Another option is to make a recording of the conversation where the agreement is verbalized. This can be used to support your claims in the absence of a written agreement. However, it's always best to gain the permission of the other involved parties before hitting record.
Fundamentally, most verbal agreements are legally valid as long as they meet all the requirements for a contract. However, if you were to go to court over one party not fulfilling the terms of the contract, proving that the interaction took place can be extremely taxing.
So, ultimately, the question is: written or verbal agreements?
Any good lawyer, contract law firm, or legal professional would advise you to make sure you formalize any professional agreement with a written agreement. Written contracts provide a secure testament to the conditions that were agreed and signed by the two parties involved. If it comes to it, a physical contract is much easier to eviden in legal circumstances.
Freelancers, in particular, should be aware of the extra security that digital contracts may provide. Many people choose to stick to executing contracts verbally because they're not sure how to write a contract, or they think writing out the contract terms is too complicated or requires expensive legal advice. However, this is no longer the case.
Today, we have a world of resources available at our fingertips. The internet is a treasure trove of invaluable information, platforms, and software that simplifies our lives. Creating, signing, and sending contracts has never been easier. What's more, you don't have to rely on a hiring a lawyer to explain all that legal jargon anymore.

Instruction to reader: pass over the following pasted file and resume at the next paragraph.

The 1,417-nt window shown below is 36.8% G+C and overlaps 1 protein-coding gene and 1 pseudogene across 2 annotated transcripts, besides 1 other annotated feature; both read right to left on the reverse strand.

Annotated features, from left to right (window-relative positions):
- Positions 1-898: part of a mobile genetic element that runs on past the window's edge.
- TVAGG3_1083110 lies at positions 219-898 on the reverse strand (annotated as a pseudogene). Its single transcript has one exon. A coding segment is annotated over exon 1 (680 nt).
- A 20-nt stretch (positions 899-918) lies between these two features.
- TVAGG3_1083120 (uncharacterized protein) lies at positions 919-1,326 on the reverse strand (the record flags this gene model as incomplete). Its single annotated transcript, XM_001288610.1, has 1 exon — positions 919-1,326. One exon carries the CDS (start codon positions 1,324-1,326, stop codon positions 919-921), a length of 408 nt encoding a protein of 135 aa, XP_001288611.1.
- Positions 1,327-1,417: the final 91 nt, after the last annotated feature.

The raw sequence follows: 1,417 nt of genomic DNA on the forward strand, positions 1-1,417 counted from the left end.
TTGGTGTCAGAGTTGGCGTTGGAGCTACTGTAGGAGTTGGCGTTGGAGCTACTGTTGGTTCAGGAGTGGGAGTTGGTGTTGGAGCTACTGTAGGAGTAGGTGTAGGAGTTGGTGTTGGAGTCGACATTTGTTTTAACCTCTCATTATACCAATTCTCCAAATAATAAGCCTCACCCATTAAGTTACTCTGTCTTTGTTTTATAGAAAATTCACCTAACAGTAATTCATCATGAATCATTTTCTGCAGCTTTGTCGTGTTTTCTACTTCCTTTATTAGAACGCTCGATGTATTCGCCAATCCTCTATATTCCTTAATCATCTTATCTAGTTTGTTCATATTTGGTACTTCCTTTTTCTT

There are plenty of tools available online for freelancers to use for guidance when drafting digital contracts. Tools like Bonsai provide a range of customizable, vetted contract templates for all kinds of freelance professionals. No matter what industry you're operating in, Bonsai has a professional template to offer.
A written contract makes the agreement much easier to prove the terms of the agreement in case something were to go awry. The two parties involved can rest assured that they're legal rights are protected, and the terms of the contract are sufficiently documented. Plus, it provides both parties with peace of mind to focus on the tasks at hand.
Bonsai's product suite for freelancers allows users to make contracts from scratch, or using professional templates, and sign them using an online signature maker.
With Bonsai, you can streamline and automate all of the boring back-office tasks that come with being a freelancer. From creating proposals that clients can't say no to, to sealing the deal with a professional contract - Bonsai will revolutionize the way you do business as a freelancer.
Why not secure your business today and sign up for a free trial?